sells. It is like a big Hollywood Friday 13th franchise," said Hamid at a pre-launch event for the Festival of Asian Literature at Asia House in London which kicks off on May 7.
"But that isn't Pakistan. It is a very complicated place with a long history and my books are an attempt to re-complicate what's been over-simplified in the news agenda. I don't want to be a propagandist or say that Pakistan is just great. There are problems but it is a much more complex place than we are given to believe," added the author of acclaimed books such as The Reluctant Fundamentalist and Moth Smoke.
Hamid is here as part of a British tour for his latest novel, 'How to Get Filthy Rich in Rising Asia', which he describes as a "non-religious and secular kind of Sufi love poetry".
Structured as a self-help book, Hamid's new work of fiction is a comment on the "blatant branding and self-marketing that defines the capitalist world we live in".
"It is not damning capitalism as such. Capitalism is like the law of the jungle with a few rules. There isn't another system that works for our society but left unchecked, capitalism can have a dehumanising effect," Hamid said.
"At the heart of it though, the book is just a love story about a very transitory and non-possessive kind of love," said the father of two who has been living between New York and London over the years and is now based in his birthplace of Lahore.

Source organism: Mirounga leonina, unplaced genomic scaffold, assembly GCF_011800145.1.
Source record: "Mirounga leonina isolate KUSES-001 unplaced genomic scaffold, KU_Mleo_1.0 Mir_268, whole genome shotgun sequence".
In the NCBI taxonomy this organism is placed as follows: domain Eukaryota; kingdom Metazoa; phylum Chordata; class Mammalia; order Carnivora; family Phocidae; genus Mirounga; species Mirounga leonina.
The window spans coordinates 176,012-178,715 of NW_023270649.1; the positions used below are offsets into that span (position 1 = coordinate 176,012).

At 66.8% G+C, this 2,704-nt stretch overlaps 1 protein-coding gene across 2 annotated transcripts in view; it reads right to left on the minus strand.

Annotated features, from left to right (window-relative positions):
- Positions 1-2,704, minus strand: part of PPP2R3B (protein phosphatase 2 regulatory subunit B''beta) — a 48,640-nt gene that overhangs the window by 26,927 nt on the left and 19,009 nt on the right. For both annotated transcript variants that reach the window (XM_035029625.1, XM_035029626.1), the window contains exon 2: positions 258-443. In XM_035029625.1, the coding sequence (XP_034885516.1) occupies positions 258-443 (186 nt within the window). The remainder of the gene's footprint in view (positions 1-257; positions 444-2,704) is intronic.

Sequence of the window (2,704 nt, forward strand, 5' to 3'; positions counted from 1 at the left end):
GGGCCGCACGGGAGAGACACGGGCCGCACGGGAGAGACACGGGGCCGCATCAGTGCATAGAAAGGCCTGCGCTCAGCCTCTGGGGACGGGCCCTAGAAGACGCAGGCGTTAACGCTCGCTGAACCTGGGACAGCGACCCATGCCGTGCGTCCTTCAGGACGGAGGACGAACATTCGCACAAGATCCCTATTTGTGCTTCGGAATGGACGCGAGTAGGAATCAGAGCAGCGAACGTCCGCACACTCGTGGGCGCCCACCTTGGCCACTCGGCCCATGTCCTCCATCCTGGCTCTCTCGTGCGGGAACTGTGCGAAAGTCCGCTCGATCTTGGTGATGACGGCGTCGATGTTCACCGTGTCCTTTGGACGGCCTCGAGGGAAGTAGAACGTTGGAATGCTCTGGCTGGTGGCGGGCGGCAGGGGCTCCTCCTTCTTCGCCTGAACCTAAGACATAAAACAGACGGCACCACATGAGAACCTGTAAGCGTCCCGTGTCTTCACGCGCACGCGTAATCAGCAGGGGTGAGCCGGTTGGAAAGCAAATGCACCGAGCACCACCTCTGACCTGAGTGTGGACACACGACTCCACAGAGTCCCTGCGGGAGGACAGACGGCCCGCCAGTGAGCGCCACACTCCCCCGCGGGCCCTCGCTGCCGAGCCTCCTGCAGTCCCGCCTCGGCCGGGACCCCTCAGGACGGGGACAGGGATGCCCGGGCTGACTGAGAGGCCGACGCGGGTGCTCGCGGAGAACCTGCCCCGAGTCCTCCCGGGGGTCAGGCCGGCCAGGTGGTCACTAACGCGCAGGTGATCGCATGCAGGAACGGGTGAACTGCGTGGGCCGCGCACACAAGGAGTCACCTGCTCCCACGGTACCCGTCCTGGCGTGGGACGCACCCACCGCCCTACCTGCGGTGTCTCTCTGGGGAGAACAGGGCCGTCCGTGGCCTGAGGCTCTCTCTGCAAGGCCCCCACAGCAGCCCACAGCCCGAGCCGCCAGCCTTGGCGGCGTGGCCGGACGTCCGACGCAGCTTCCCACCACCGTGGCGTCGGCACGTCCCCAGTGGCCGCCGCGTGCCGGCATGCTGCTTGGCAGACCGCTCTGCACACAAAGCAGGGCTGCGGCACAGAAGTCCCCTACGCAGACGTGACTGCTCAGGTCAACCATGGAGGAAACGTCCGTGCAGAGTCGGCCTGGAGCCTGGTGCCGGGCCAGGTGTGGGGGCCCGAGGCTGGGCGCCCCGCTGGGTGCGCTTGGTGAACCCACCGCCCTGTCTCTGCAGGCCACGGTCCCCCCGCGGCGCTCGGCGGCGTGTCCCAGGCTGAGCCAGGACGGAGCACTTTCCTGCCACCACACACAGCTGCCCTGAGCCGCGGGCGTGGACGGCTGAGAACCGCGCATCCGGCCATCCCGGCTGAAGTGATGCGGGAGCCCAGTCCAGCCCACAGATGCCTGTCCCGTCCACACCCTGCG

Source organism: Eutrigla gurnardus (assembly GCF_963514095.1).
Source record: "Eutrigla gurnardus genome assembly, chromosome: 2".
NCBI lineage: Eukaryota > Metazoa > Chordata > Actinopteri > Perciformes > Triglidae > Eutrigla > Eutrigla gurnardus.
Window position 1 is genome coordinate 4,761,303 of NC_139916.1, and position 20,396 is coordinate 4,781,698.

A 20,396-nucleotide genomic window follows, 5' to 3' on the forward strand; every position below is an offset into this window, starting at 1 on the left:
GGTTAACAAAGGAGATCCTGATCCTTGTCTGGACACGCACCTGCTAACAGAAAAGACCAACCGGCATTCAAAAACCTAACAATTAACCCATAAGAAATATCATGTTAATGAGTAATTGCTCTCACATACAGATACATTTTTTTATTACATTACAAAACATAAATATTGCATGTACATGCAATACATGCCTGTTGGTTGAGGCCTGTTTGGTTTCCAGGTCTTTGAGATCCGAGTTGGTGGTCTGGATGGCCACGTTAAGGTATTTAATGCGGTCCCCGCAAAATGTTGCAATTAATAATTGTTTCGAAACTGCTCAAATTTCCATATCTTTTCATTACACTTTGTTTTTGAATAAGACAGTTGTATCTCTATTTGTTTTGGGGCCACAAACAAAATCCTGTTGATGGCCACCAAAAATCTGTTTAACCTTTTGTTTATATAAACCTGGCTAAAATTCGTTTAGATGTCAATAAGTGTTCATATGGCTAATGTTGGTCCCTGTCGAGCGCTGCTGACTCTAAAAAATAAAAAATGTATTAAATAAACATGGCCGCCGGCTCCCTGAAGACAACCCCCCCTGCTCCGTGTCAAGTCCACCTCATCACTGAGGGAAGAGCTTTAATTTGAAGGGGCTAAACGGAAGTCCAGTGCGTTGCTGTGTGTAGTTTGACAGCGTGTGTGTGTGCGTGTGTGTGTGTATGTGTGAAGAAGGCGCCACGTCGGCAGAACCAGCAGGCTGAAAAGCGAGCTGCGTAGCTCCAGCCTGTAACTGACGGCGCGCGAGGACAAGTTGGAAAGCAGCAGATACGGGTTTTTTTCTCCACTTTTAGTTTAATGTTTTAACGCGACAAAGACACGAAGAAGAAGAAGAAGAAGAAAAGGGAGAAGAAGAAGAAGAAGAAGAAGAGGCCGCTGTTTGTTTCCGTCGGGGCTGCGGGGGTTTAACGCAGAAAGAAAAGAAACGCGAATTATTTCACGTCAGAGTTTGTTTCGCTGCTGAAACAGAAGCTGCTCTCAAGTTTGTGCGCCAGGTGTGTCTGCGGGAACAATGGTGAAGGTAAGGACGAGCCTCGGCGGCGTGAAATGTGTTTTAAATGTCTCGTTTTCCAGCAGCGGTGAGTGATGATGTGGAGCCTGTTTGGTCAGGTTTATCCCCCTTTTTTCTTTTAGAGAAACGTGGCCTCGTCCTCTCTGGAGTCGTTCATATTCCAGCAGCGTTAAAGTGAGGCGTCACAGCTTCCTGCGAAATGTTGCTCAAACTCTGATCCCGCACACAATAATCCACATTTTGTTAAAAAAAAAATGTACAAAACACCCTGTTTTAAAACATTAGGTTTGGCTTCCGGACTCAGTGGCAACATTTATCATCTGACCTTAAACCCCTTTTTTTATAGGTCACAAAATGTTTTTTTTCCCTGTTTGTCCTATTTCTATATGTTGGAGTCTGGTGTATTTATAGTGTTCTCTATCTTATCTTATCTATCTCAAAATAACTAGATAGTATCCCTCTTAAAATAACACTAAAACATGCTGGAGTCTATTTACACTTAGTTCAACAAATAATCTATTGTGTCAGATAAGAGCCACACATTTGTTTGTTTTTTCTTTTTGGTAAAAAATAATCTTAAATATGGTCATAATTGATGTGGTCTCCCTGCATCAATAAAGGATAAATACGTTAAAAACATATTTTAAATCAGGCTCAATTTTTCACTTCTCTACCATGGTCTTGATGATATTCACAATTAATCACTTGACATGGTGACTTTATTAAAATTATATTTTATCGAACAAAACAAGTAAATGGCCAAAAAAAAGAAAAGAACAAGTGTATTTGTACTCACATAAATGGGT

All his books have a distinct echo of his Lahore roots but, as in the case of his previous works, he leaves the setting in his new book fairly ambiguous.
"It could be India, Pakistan or anywhere in Asia. Every city struggles with similar issues," added the 42-year-old Harvard graduate who gave up a career in management
consultancy to become a writer.
'The Reluctant Fundamentalist', conceived just before the September 11, 2001 attacks in New York, reflected a similar clash of ideas and cultures.
Its post-9/11 release went on to make headlines around the world and earned it a place in The Guardian's list of books that defined the last decade.
The story of disillusioned Wall Street banker Changez Khan has now been turned into a film by New York-based Indian filmmaker Mira Nair, something the writer describes as the true success of the book.
"It is a story by a Pakistani author, made into a film by an Indian filmmaker working in Hollywood with the lead role played by a British Pakistani actor (Riz Ahmed). It is truly representative of the book's politics – that we can collaborate even if we don't always agree," said Hamid in reference to the film which releases in India and the UK on May 10.